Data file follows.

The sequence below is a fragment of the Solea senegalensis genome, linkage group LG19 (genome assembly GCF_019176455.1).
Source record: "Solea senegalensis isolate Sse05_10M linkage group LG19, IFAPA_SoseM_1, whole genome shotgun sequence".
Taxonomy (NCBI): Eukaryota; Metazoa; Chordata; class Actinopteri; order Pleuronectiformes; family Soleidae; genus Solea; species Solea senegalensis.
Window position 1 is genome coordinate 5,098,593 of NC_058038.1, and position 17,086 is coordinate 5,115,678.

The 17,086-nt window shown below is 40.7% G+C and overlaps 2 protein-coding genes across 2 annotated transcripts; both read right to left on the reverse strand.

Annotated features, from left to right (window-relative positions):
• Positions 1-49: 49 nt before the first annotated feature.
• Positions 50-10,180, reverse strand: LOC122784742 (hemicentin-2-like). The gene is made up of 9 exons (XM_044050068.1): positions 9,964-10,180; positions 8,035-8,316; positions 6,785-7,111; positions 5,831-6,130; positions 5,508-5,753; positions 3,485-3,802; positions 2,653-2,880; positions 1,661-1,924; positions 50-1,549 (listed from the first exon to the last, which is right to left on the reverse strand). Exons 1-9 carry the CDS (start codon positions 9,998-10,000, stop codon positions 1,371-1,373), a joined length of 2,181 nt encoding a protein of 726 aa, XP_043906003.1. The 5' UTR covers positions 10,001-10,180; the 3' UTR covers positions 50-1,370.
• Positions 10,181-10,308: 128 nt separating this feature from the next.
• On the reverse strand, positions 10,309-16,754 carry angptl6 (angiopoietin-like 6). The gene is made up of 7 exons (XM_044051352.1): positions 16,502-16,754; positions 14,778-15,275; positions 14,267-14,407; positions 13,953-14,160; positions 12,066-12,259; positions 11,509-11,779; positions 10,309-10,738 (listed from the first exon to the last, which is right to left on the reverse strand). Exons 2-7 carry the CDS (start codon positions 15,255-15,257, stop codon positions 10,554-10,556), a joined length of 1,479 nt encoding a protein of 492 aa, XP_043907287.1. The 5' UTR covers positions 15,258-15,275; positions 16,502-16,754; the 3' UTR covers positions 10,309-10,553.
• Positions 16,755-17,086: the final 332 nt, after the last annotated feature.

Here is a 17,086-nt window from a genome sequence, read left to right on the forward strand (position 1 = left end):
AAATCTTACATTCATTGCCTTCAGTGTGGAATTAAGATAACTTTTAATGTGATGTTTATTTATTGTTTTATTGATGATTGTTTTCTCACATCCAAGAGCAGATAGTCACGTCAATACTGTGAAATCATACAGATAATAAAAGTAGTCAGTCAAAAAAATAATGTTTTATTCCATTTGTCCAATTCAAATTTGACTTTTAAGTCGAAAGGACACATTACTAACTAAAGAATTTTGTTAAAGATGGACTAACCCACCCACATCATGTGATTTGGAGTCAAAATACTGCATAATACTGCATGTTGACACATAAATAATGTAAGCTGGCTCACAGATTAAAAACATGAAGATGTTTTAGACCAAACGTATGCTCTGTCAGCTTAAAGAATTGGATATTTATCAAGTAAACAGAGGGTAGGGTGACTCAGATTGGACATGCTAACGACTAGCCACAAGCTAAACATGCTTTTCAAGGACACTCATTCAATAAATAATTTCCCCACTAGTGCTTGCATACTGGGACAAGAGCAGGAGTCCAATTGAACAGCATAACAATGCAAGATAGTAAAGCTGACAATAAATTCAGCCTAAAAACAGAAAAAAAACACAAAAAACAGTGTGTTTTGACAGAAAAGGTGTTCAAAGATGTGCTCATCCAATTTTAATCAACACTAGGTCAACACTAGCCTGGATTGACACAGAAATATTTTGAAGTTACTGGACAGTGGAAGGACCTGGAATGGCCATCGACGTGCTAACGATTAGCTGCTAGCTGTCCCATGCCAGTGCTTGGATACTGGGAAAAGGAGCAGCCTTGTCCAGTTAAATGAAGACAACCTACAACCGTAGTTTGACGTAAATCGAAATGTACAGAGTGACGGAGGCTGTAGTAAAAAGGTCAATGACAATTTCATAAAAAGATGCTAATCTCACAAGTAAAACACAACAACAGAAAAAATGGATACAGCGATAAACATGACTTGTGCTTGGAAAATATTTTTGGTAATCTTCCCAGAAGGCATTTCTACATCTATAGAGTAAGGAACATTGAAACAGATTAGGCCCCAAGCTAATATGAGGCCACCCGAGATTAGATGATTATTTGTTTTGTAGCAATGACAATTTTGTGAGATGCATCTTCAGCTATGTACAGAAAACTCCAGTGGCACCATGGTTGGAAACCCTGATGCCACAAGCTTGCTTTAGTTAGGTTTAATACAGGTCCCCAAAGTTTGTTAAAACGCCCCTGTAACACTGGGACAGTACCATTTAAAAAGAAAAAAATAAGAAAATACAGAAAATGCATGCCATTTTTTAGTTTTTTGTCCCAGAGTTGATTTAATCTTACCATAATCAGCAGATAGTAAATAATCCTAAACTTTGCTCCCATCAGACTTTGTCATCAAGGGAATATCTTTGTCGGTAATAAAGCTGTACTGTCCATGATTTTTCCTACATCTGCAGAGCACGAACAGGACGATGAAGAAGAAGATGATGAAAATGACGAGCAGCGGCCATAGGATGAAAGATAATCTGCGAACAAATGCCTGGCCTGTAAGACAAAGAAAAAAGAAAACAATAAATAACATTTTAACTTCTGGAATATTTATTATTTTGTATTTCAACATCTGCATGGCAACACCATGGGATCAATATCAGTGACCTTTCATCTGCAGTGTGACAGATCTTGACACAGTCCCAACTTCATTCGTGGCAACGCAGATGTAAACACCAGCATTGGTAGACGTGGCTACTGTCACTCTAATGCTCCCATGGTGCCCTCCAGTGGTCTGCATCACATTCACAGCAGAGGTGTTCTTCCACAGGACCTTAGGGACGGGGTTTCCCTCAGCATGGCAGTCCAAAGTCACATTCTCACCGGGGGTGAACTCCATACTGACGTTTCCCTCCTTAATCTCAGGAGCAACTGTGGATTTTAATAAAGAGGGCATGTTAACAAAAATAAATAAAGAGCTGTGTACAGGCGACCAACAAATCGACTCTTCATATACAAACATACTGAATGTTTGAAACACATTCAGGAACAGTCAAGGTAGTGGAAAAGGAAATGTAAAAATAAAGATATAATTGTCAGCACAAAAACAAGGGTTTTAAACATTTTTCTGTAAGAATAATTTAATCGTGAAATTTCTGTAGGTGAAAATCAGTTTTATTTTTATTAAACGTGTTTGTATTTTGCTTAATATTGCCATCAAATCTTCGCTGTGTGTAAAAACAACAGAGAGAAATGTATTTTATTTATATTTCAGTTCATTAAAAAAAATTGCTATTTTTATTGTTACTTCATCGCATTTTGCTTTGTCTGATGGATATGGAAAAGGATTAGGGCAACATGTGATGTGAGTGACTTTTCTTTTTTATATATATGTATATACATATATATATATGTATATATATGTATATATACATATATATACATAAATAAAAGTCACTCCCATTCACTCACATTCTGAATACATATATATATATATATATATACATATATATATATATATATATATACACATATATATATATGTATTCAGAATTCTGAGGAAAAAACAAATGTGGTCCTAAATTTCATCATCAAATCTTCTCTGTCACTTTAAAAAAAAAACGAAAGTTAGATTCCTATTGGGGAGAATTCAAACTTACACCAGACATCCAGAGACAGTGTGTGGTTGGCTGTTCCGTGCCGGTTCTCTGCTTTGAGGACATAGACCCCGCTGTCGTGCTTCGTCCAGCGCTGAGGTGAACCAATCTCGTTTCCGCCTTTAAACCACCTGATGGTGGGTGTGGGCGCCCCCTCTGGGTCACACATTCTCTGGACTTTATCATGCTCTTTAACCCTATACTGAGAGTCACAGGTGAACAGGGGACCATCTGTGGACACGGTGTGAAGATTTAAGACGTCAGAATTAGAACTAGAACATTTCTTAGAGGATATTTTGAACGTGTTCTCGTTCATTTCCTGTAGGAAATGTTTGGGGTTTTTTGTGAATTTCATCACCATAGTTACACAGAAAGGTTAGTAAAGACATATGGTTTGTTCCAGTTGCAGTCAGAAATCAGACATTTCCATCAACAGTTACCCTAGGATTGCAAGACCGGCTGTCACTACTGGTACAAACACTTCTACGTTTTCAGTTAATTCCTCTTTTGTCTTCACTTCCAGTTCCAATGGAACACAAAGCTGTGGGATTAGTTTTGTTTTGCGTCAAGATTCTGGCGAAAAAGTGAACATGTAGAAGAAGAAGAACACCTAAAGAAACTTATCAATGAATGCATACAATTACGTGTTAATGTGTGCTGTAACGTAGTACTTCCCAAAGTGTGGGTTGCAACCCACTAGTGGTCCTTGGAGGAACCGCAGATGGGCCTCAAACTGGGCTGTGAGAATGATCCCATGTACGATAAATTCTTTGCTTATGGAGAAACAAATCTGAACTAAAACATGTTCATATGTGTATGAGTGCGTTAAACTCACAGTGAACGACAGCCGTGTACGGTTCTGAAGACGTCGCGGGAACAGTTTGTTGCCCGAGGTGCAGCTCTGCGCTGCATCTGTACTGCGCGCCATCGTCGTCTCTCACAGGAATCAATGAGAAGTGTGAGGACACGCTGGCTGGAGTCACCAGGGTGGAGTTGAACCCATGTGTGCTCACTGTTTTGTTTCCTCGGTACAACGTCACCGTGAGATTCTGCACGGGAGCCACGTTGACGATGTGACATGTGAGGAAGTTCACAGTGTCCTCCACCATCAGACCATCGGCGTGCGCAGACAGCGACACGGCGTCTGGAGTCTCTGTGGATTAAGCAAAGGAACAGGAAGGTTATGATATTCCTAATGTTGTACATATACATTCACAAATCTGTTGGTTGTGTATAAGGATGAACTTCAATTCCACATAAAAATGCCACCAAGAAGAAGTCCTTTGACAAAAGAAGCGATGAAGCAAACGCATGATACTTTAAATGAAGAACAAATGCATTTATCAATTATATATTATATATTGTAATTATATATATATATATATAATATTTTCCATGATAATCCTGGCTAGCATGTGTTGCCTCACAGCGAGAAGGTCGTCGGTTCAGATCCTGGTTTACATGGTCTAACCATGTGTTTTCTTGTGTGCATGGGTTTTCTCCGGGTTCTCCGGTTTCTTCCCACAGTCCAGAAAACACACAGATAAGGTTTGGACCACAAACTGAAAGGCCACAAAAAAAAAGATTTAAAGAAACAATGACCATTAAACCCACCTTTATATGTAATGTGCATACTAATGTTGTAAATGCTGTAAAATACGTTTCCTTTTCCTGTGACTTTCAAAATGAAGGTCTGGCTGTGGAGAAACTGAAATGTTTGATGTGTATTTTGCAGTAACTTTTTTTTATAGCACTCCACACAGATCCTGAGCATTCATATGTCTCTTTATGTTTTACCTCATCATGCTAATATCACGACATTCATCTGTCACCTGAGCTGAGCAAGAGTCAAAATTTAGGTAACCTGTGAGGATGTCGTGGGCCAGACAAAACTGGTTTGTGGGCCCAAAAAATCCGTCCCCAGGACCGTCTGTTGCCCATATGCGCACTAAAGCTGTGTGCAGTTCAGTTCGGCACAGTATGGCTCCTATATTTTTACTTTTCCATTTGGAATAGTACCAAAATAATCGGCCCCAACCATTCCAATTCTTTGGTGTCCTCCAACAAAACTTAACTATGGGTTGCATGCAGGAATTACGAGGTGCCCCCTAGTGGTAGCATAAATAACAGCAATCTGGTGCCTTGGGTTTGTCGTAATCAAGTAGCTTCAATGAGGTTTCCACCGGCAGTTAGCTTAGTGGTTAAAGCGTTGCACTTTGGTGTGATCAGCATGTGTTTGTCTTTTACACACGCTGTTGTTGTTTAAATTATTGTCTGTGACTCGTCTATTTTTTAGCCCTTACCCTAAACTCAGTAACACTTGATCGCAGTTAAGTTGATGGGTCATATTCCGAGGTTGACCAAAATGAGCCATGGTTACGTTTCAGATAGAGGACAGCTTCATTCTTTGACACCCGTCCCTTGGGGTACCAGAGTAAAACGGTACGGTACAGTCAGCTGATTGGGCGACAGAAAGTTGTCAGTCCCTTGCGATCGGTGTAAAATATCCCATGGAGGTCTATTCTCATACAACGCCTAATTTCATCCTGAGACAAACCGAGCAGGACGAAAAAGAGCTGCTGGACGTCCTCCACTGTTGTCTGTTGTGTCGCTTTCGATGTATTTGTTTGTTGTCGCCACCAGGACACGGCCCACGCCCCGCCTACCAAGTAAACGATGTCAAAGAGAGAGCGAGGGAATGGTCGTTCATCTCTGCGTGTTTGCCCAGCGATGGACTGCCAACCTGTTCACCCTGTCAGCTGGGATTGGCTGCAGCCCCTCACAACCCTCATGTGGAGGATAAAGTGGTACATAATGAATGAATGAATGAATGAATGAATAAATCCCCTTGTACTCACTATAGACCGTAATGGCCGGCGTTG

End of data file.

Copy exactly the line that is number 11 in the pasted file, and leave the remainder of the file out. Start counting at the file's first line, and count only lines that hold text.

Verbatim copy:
• Positions 16,755-17,086: the final 332 nt, after the last annotated feature.